Re: Evidence for "Big Bang Theory"
Yasha Hartberg (Yasha@bigraf.tamu.edu)
8 May 1995 21:19:03 GMT
In article <email@example.com>, firstname.lastname@example.org (DANIEL
C. VOELS) wrote:
> If you take a Rolex apart piece by piece, then put all the pieces into
> a box and shake it up... (sure, you can try this at home) and shake and
> shake and shake... it will never, ever randomly "fall into place" to once
> again be a watch. Would you not agree? And you guys _really_ believe
> that something as sophisticated as a human being could have just "sprung"
> up out of some primordial soup with no intervention from something?
Well, first I would ask you to explain what the evolution of humans has to
do at all with the Big Bang. Second I feel I have to point out the
inherent weaknesses with your argument against evolution. Namely, your
analogy is only appropriate if Rolex watches reproduce themselves. Since
they don't, you haven't made a useful comparison. Additionally, evolution
depends on intervention from a little something called natural selection.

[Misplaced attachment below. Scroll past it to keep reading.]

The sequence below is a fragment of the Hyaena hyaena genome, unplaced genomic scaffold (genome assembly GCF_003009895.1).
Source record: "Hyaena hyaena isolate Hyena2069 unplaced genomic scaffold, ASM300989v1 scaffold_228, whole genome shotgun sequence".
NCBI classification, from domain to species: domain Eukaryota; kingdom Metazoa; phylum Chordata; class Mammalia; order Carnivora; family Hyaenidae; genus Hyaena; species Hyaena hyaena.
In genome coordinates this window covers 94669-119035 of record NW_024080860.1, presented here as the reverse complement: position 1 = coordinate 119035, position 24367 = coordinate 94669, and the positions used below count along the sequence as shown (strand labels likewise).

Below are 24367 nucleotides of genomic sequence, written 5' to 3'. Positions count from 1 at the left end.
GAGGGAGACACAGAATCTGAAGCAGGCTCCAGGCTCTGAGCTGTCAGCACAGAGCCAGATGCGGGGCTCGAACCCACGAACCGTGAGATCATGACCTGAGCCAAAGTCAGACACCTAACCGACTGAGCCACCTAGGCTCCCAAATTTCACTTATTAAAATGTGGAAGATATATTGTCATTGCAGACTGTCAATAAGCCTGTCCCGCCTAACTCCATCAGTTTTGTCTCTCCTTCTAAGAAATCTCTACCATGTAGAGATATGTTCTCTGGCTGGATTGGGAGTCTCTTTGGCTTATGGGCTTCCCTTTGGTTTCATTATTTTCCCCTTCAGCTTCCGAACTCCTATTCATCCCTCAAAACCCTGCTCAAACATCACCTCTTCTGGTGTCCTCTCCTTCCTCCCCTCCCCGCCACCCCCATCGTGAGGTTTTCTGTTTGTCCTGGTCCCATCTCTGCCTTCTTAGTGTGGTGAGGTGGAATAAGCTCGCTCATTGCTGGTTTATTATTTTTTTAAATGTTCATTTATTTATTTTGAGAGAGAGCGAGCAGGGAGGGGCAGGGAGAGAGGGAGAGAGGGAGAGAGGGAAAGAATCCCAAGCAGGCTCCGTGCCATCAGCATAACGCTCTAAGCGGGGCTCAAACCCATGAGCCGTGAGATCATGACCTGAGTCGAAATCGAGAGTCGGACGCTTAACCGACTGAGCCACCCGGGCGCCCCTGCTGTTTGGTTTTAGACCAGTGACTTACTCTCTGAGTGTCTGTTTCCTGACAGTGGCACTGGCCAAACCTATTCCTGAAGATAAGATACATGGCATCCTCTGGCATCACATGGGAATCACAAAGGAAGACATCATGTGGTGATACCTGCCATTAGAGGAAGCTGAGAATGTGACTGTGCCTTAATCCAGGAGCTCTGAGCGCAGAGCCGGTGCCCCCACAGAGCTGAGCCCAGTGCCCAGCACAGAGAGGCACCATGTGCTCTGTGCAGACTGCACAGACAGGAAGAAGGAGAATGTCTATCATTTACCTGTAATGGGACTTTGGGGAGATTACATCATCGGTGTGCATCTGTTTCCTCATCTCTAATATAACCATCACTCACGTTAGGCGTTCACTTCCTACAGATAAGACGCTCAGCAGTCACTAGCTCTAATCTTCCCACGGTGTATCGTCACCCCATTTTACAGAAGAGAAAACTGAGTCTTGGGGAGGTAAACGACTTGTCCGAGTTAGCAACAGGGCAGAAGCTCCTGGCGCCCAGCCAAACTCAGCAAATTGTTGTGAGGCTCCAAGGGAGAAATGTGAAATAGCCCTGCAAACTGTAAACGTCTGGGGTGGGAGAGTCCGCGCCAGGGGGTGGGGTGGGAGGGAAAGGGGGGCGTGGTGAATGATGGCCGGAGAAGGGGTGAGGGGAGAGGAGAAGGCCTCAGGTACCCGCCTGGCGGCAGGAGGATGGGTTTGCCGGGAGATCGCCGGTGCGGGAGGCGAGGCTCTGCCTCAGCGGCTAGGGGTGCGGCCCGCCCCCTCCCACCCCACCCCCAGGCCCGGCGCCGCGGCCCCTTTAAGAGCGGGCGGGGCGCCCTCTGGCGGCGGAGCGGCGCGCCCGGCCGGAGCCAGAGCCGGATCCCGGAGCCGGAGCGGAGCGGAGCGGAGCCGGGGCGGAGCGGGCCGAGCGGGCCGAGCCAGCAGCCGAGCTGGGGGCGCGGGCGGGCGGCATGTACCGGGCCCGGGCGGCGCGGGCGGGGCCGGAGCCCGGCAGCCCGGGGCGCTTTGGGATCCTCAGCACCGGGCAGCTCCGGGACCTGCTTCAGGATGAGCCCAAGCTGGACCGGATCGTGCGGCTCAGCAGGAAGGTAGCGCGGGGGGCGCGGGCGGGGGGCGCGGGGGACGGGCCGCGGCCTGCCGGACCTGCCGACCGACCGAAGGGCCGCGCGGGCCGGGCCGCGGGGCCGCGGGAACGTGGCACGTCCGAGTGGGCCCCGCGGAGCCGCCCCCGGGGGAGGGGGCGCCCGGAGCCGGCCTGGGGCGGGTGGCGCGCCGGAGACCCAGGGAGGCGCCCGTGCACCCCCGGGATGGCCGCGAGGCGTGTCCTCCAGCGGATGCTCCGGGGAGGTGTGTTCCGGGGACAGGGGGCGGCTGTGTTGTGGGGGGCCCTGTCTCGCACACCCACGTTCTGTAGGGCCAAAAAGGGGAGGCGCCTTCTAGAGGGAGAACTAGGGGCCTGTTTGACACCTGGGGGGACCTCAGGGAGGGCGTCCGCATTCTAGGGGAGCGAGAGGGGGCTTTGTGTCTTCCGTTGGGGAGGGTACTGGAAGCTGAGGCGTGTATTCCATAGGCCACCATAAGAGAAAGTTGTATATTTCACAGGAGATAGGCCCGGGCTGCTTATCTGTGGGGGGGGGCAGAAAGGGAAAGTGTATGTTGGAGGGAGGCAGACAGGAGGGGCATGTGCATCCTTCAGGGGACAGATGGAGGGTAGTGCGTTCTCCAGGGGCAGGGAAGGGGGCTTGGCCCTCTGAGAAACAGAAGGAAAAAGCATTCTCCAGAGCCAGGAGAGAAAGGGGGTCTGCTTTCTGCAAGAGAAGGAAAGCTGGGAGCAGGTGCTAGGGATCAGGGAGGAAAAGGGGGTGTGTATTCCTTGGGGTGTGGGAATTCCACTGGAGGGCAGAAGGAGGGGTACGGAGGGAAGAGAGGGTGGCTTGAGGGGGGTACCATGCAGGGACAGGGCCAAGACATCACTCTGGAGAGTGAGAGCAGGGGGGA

> Yeah. Right. Please excuse me, I'm going to go sit outside and wait for
> a nice cloud to rain tacos and hamburgers on me. This _is_ possible as
> well, no?
Well, no. But do feel free to spend your time as you wish. The Great
Pumpkin should arrive in October so perhaps you'd better mark it on your
> I think you guys should move on to another topic. Nobody really gives a
> good d*** what anyone else thinks. You can't change other people and they
> can't change you. Why not just drop it? Life is entirely too short to
> waste it arguing with brick walls.
And thank you for your insightful addition to this thread. It is at least
clear that YOU don't care enough what others think to spend even the least
amount of time to understand what they are talking about.
Texas A&M University
"The most beautiful thing in Tokyo is McDonald's." Andy Warhol